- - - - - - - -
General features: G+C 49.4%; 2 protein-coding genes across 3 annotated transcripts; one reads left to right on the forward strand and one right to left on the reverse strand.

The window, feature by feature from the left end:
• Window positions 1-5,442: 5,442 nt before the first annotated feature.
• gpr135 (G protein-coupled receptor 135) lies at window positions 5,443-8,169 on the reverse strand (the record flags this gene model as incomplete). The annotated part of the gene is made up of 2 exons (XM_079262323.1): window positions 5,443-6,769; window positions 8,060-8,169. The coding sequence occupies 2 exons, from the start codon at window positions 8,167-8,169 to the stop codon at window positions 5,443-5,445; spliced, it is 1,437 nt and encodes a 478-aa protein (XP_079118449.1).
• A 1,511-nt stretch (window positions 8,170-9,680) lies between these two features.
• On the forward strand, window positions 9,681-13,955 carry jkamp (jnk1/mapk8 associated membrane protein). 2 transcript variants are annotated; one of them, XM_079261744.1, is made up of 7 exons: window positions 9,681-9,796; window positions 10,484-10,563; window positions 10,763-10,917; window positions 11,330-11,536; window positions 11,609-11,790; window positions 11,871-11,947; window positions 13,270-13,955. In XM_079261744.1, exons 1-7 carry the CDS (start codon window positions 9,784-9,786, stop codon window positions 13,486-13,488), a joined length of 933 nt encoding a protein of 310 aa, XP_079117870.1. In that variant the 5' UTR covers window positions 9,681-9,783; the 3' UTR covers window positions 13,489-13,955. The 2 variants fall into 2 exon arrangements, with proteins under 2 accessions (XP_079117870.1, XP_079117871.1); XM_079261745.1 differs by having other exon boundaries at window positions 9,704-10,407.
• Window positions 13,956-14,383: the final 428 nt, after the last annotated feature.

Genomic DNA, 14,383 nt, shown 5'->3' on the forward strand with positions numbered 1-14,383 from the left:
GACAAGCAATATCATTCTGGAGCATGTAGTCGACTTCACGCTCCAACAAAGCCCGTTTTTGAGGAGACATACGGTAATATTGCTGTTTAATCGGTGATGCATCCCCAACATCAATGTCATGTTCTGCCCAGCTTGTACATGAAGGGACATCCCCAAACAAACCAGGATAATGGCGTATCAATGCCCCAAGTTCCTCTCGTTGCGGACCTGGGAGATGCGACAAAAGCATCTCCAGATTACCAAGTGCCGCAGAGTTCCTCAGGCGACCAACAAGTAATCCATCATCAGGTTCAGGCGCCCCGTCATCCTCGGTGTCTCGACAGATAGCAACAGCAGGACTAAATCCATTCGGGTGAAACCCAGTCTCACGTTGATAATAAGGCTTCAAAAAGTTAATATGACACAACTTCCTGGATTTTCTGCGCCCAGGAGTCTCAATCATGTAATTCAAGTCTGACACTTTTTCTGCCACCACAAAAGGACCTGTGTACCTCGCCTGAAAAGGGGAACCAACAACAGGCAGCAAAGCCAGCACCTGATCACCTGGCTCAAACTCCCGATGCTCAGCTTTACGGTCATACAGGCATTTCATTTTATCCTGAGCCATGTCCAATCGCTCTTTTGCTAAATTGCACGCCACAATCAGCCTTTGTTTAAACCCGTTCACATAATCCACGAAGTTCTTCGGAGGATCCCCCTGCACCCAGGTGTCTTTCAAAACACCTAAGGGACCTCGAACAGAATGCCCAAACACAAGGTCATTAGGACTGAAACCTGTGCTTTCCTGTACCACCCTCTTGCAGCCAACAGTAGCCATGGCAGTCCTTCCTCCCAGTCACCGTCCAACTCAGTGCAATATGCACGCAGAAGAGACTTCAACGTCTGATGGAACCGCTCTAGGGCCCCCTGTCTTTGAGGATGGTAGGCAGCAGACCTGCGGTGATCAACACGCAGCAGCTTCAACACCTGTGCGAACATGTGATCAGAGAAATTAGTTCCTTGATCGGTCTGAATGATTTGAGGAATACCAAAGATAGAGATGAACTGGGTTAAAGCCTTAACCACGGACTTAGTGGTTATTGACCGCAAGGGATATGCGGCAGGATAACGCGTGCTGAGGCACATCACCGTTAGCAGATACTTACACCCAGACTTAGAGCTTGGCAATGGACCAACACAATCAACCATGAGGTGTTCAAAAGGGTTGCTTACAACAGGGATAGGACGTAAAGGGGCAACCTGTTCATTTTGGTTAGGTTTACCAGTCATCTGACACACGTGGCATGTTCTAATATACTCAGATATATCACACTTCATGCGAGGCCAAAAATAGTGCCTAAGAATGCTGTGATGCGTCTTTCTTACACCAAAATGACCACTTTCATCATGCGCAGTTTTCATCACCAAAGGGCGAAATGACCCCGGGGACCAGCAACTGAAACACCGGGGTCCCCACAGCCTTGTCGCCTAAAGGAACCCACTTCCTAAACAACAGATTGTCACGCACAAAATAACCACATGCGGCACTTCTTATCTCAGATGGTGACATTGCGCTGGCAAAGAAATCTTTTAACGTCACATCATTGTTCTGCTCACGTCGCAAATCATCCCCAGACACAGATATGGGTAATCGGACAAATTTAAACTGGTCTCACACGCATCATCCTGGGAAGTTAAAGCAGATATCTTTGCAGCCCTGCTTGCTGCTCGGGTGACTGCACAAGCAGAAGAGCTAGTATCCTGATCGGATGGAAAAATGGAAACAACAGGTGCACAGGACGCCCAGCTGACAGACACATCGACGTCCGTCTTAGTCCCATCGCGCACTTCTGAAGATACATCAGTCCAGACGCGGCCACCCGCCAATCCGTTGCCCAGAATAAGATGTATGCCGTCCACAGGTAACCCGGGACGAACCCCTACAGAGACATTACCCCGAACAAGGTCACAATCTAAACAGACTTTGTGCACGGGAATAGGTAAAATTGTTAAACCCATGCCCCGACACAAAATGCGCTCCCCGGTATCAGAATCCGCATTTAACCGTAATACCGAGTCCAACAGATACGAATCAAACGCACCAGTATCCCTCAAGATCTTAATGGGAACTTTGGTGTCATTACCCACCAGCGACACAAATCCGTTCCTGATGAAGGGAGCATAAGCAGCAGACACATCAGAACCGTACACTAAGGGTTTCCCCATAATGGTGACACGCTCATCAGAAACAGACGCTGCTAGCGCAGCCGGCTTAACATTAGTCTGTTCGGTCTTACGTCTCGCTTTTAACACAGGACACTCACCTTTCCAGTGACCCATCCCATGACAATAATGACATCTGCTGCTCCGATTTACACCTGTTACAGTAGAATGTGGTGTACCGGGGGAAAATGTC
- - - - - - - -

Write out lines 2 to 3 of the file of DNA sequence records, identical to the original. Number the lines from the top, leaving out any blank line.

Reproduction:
The window, feature by feature from the left end:
• Window positions 1-5,442: 5,442 nt before the first annotated feature.